This part of the series leads me down the path of possibly the most infuriating species in our rivers, sometimes they can be so obliging, other times I am left scratching my head, even when I know fish are present.
Rewind back September last year. I had only just started to get some mobility back, walking just a mile was taking huge tolls on my energy levels and the pain felt just attempting such short distances were often unjustifiable, but wholly necessary in my rehabilitation. Fishing, short distances was just the escape I needed.
Targets were not in my thinking, simply walking, or should I say hobbling the banks was enough for me. Of course, I had a rod with me and a little bait with my camera and some scales in case I caught something worthwhile. My choice of swims were very limited and my first fishable swim provided me with a couple of challenges, these being presentation and approach. Stalking on this river is a joy, when the fish can be found, luckily for me, this particular area does hold the odd Barbel, but also Chub and of late some good ones have been slipping up.
A decent bank of low cloud was passing through as the sun struggled to burn it off, within an hour this was long gone and a lovely sunny day followed. In such low light conditions stalking, even in a couple of feet of water is a tough ask. Not in a rush I was only too happy to sit and wait.
Chub are very well known for being shy creatures at times, this perception can be sometimes very distorted when they become confident feeders and within five minutes of setting up I put the gear down and proceeded to flick free offerings out on the treeline and not before long the odd fish would waddle from out of the cover and take slow sinking pieces of flake, five minutes later this fish became so greedy I could not resist not fishing for it any longer.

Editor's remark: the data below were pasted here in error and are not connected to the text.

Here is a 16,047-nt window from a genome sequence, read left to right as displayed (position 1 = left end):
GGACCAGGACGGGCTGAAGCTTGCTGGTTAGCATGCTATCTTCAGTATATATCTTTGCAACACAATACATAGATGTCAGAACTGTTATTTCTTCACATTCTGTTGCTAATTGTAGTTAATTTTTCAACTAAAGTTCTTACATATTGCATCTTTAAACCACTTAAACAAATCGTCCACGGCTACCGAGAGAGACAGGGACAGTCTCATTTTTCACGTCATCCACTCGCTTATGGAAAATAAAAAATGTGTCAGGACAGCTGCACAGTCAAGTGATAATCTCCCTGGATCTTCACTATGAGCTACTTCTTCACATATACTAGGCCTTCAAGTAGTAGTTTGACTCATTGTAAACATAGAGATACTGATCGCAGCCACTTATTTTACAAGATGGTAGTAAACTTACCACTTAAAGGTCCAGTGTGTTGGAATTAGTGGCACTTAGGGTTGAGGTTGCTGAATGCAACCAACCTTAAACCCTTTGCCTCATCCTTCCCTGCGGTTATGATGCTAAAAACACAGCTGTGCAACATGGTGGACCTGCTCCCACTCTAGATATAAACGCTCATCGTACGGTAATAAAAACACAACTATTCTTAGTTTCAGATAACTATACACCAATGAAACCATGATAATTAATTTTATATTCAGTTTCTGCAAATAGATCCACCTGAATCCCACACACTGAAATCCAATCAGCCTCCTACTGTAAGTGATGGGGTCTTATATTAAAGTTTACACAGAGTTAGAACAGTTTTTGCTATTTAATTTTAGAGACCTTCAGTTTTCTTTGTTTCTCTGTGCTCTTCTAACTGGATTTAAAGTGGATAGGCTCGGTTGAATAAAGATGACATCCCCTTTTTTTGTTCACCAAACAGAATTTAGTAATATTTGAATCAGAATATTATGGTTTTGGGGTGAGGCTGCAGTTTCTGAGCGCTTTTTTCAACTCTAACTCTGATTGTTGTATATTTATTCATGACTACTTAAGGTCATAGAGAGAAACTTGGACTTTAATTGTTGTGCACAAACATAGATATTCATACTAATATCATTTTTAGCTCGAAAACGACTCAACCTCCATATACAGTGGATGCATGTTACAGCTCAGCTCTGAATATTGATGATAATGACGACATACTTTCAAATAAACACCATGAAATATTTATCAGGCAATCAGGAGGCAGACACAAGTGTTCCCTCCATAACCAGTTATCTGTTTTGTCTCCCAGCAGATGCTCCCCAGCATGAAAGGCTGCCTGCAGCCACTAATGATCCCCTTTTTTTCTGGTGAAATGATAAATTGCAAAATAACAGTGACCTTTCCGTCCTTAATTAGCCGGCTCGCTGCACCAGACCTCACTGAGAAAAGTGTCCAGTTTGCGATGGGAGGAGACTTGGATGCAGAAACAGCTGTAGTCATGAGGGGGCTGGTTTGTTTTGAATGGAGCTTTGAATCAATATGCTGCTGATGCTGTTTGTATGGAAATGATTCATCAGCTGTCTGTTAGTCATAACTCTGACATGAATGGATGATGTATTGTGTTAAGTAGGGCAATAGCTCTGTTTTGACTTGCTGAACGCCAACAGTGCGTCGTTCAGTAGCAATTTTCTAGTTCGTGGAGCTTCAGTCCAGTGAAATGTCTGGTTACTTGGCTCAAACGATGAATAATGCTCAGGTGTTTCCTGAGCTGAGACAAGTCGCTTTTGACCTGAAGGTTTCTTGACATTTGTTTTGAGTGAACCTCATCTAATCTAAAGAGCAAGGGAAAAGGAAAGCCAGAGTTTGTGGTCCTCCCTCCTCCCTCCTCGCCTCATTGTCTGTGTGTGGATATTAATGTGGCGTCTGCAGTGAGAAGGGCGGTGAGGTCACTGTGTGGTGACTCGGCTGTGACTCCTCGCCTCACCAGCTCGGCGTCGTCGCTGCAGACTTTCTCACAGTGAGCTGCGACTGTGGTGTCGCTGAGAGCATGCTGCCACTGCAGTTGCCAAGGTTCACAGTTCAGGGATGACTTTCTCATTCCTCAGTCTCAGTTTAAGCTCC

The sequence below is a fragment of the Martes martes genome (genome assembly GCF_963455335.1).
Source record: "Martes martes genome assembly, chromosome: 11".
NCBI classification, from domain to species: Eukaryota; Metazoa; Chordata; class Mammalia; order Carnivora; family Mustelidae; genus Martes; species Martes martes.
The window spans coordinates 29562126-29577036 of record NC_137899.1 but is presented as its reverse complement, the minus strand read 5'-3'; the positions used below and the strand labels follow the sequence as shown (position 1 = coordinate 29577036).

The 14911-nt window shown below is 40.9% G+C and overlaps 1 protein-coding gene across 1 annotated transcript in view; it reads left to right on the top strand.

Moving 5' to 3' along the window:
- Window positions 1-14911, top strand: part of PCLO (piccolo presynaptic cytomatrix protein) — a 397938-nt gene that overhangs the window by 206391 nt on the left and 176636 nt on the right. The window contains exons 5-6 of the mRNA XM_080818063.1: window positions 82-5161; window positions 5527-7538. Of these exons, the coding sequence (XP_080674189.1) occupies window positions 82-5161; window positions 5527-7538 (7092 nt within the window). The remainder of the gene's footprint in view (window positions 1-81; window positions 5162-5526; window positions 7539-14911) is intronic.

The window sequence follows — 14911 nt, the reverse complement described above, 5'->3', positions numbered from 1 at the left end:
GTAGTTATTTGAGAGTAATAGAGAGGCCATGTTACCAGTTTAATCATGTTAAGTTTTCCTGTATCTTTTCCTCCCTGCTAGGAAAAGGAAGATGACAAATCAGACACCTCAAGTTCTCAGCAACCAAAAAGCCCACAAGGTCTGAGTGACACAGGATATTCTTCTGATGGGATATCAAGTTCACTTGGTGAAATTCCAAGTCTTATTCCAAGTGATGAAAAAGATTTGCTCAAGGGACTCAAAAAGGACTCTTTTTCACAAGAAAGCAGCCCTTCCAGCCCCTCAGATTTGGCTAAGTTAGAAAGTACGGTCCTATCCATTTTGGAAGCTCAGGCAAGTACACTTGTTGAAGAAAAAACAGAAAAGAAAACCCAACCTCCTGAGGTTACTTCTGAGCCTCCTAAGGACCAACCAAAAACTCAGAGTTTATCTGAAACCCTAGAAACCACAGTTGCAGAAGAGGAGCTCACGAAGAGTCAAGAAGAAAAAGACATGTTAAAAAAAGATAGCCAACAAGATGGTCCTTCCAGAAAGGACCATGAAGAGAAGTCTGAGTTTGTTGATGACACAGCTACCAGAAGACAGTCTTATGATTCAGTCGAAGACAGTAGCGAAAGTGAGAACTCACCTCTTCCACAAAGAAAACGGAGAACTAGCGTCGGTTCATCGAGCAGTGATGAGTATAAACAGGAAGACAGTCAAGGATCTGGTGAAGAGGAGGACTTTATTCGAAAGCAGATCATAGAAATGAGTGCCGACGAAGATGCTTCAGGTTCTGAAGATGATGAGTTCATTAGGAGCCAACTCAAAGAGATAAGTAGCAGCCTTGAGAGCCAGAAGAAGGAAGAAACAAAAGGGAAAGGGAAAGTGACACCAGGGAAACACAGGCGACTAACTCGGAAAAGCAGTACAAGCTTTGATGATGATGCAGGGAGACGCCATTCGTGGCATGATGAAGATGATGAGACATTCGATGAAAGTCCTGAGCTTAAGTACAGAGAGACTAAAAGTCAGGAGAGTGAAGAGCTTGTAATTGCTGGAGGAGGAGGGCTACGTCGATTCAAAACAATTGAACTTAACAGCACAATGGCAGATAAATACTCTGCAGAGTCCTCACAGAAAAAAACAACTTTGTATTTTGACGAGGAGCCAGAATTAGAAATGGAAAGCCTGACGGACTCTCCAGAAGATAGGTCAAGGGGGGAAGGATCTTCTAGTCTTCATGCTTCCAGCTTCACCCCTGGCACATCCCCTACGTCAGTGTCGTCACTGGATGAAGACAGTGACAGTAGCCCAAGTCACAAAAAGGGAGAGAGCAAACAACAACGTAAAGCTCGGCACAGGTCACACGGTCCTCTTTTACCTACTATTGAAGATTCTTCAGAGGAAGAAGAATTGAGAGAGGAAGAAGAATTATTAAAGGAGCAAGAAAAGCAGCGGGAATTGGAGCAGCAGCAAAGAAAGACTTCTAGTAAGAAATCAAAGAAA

With the cloud now all but gone visibility was much better and this chub was proving to be very greedy and inevitably she would slip up. Gingerly I tossed a small piece of flake out along the treeline with a small BB shot and allowed it to drift downstream invitingly towards the overhanging tree...the anticipation was so great my glasses steamed up so much I couldn't see. Thump! a tremendous whack through the rod had me focused, not that I could see what I was attached to, my initial thoughts were that obviously hungry chub that barely turned away from twenty or so free offerings, but the fight was pretty strong for a chub, sharp lunging runs into the far bank cover had me thinking a barbel such was the speed at which it stripped line.
Now it wasn't out of the realms of possibility, just unusual given the technique/swim. For well over a minute I just held on for dear life with the rod tip dipped under the surface, hoping that with the consistent pressure whatever it was would come free of the trees. A couple of faint taps through the rod suggested the fish was still on but I was no closer to finding out what it was, then a giant vortex broke the surface downstream as a large chub rolled, worryingly, it was not in line with where I thought it was and had clearly gone through a part of the tree and now I was in it.
Typical chub style, play dirty whenever they can.